Friday, 5 September 2008

Illegal Timber Crossing Thai-Burmese Border

The Irrawaddy News

Burmese officials have been accepting bribes from a Thai logging company, which is smuggling timber across the Three Pagodas Pass border into Thailand, according to local witnesses.

A businessman in Three Pagodas Pass, who spoke to The Irrawaddy on Wednesday, said he witnessed trucks laden with logs passing through the border crossing at night several times.

A local motorcycle taxi driver, who asked to remain anonymous, also said that the Burmese border guards opened the gate at night or sometimes at about 5 a.m. to allow the logging trucks to pass through. He said the guards checked first to make sure there weren’t many people in the street before they waved the trucks through.

The local sources estimate that about 100 trucks containing teak and other hardwoods pass through Three Pagodas Pass every month and that the practice has been ongoing for several months.

Officially, Three Pagodas Pass border crossing is closed and the Burmese junta has not permitted border trade with Thailand since soldiers from the Democratic Karen Buddhist Army (DKBA) kidnapped two Thai border policemen in 2006.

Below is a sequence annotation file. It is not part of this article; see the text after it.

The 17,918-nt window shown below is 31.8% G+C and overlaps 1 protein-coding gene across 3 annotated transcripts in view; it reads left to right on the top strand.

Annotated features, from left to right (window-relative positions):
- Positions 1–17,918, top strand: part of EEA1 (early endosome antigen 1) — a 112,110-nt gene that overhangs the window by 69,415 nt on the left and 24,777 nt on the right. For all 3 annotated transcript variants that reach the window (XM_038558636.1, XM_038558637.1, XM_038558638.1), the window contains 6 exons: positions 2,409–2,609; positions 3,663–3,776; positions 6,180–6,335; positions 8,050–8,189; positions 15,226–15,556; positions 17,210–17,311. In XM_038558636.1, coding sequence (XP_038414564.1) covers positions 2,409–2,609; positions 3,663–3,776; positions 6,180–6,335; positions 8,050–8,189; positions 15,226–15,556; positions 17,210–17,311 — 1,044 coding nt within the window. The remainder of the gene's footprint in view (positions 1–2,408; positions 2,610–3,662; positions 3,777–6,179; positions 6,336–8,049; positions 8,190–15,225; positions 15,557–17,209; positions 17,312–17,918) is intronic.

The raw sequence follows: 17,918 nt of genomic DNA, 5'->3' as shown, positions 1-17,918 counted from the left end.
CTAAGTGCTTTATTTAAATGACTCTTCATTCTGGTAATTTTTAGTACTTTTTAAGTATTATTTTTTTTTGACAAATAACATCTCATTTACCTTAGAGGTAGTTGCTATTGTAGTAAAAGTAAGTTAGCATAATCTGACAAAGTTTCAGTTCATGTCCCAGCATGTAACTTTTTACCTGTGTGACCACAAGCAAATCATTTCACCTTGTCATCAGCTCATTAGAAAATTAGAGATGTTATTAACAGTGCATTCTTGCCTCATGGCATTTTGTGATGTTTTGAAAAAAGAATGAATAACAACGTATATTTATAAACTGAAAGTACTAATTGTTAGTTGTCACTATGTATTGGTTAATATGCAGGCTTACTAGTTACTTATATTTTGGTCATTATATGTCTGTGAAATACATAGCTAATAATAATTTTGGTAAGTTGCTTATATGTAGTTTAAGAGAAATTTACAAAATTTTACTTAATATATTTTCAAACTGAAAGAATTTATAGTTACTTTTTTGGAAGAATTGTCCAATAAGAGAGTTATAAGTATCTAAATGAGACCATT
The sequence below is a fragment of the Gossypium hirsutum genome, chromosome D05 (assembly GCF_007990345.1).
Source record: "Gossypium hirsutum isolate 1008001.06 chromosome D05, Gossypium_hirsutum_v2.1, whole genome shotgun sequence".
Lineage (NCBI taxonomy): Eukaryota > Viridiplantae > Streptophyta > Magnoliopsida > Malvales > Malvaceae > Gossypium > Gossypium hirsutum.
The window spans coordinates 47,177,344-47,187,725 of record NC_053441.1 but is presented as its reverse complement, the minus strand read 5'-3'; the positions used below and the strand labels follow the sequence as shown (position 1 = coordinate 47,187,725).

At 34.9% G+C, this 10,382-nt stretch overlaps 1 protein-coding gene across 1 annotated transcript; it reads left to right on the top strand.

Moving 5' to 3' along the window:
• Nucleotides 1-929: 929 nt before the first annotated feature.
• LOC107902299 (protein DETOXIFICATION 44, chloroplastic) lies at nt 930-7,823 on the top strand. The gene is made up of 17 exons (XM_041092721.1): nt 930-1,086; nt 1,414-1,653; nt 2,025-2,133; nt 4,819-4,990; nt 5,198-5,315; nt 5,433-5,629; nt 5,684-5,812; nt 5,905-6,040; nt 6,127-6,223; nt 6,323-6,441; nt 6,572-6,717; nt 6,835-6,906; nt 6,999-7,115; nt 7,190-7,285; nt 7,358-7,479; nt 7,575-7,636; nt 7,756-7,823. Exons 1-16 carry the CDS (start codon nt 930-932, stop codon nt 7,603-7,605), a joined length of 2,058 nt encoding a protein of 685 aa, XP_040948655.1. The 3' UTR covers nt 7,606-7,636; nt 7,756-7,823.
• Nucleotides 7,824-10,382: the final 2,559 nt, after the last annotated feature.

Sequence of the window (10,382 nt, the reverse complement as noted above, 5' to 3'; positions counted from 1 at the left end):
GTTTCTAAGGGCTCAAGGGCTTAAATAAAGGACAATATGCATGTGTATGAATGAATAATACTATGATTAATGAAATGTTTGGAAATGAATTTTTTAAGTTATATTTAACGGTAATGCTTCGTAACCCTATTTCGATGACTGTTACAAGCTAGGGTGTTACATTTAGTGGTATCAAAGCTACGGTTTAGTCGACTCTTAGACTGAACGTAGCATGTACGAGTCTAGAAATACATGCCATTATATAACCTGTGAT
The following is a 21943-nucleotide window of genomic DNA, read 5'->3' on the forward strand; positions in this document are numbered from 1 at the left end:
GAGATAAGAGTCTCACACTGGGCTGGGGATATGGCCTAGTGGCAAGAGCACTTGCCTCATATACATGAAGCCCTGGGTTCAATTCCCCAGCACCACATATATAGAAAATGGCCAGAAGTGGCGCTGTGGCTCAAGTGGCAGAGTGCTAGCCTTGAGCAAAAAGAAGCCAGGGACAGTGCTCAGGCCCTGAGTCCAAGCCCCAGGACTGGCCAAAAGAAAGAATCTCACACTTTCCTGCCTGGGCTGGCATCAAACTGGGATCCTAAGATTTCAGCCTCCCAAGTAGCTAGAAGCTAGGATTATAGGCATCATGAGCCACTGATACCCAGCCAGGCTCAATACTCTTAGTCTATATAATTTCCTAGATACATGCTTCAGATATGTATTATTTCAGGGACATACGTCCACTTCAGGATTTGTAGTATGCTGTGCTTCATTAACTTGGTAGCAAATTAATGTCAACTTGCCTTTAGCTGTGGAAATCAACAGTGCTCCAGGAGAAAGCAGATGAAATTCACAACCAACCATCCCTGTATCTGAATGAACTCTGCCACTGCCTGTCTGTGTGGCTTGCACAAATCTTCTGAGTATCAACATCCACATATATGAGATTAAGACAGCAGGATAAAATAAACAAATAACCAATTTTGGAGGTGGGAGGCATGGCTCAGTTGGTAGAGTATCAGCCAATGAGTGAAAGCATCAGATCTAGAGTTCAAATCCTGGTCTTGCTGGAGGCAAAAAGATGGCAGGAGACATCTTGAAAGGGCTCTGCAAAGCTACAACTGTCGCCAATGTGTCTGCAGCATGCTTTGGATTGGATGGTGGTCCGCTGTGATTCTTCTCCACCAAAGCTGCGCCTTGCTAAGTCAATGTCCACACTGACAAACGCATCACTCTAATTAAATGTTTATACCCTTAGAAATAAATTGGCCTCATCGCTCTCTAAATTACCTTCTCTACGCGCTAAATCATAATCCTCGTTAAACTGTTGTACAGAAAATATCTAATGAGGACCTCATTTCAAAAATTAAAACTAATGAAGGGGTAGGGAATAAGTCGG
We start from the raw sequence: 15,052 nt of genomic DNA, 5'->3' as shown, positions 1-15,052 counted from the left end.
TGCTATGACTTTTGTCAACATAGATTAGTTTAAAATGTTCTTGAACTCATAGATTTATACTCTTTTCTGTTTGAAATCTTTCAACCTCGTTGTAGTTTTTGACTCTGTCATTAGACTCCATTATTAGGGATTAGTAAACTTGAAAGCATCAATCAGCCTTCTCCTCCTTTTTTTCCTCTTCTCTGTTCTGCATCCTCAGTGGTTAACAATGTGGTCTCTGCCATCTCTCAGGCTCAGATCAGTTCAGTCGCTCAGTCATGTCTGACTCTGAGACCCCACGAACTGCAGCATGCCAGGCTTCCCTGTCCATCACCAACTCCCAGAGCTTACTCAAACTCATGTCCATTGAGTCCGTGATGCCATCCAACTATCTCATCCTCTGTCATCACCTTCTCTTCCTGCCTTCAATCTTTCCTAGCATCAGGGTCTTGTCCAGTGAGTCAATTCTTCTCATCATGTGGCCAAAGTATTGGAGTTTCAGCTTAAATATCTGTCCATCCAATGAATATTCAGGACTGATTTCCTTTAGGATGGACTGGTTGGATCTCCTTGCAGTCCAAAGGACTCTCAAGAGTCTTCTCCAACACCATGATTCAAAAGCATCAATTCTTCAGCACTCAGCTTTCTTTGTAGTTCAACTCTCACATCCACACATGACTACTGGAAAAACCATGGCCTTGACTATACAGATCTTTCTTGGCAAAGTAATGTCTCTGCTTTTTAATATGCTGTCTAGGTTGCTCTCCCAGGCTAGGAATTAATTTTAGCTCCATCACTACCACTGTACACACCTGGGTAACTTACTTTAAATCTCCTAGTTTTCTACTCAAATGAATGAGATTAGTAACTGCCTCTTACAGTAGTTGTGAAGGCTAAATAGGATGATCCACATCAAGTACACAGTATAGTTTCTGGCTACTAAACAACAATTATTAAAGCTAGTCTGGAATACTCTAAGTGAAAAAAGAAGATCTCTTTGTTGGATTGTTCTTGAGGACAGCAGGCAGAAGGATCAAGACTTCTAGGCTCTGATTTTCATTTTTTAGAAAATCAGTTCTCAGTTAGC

However, according to the local businessman, Burmese officials have made an unofficial trade agreement with Sia Hook, a powerful Sino-Thai logging company.

The source alleged that Sia Hook has been paying Burmese officials bribes of 30,000 baht (US $947) per truckload of teak, and 15,000 baht ($473) for each truckload of any other type of timber, to pass through to Thailand.

It is not clear whether the company has received permission to log timber from the Burmese Forestry Department. However, Sia Hook has been known to cooperate with several Burmese logging companies in the past, whose representatives were able to arrange timber export agreements with local township authorities.

Sia Hook proved itself loyal to the Burmese regime in 1990, when it offered its trucks to transport Burmese troops onto Thai territory to engage the New Mon State Party army, which then controlled Three Pagodas Pass.

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